[linux-lvm] snapshot reset

Shane Hathaway shane at hathawaymix.org
Thu Mar 24 03:00:51 UTC 2005

Bastian Blank wrote:
>>With LVM2, between those commands, you can just zero out the
>>start of the cow device (say first 64k).  And then it'll treat
>>it as if it were a new snapshot (based on current state of filesystem.)
> Something like this?
> | name=${vg}-${lv}
> | dmsetup suspend $name
> | dd if=/dev/zero of=/dev/mapper/${name}-cow bs=64k count=1
> | dmsetup resume $name

I tried something very much like this a couple of weeks ago (with Linux 
2.6.10) and found that it's not reliable.  Digging further, I learned 
that the snapshot device doesn't actually read the cow device when it 
resumes.  (BTW, you only need to blank the first 4 bytes, which contain 
the magic number.)  However, if you use "vgchange -a n; vgchange -a y"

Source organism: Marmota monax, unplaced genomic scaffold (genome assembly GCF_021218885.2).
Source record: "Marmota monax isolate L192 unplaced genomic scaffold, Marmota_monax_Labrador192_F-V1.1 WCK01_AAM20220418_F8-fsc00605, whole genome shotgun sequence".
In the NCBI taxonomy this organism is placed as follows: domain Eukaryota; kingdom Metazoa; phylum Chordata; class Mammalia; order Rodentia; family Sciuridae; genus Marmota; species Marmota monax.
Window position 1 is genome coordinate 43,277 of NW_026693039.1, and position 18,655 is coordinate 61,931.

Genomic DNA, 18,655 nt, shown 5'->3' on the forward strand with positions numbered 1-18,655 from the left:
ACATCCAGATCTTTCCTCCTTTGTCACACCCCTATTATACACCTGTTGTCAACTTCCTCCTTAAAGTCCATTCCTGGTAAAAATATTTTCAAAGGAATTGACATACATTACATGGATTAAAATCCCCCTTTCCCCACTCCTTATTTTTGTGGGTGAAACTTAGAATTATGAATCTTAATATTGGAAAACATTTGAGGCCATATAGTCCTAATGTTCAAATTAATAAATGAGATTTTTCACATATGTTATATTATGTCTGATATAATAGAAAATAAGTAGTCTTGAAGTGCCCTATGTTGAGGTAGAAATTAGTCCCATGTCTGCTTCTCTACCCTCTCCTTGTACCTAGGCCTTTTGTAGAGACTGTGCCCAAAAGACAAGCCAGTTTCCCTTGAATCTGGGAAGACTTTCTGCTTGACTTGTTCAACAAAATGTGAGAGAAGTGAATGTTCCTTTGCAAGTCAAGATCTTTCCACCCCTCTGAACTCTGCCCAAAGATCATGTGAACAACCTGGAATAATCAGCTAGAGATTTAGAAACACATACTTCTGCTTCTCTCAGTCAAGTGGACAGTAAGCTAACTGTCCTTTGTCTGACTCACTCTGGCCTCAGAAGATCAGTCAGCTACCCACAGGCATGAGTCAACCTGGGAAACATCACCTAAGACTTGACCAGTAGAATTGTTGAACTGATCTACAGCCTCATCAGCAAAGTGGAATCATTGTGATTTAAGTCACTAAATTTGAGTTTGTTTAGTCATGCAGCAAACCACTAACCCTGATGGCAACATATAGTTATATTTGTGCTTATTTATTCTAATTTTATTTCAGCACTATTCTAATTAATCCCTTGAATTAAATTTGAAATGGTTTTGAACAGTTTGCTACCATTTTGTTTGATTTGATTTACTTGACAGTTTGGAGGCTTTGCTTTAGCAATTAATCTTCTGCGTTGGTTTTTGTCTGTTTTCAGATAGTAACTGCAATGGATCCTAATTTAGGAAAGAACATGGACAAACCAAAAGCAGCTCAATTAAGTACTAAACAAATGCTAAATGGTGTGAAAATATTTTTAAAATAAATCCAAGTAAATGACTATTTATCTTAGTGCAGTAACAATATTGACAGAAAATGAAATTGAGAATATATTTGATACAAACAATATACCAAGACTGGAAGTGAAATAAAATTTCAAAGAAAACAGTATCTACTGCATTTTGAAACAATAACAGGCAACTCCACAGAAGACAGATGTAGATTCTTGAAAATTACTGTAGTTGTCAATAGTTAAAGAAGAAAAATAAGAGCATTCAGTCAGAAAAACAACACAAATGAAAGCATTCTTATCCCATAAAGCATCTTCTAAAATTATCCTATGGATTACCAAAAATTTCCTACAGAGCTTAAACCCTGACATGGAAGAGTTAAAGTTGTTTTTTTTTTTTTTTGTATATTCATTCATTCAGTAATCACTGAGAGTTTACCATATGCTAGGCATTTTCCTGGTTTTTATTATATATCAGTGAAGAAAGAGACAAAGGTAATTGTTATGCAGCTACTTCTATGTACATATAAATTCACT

after this script, it should work.

My goal was to use snapshot devices to implement filesystem-level 
transactions.  I wanted to write a set of changes to the filesystem only 
if all of the changes could be committed.  I decided that vgchange was 
too invasive for my purposes, so I wrote a patch for device-mapper that 
lets you reliably and quickly clear a snapshot device using this command:

   dmsetup message ${vg}-${lv} 0 resync

Then I wrote a script that commits the changes from a snapshot device 
back to the original volume, then clears the snapshot device so it can 
be reused for more transactions.  I was happy with how it turned out; 
you don't even have to unmount the filesystem to commit a transaction. 
(Aborting a transaction does require a remount.)

Once I finished, I changed my mind and decided I wanted to gain 
transactional integrity in a different way.  However, if anyone's 
interested in my work, email me and I'll send you everything.


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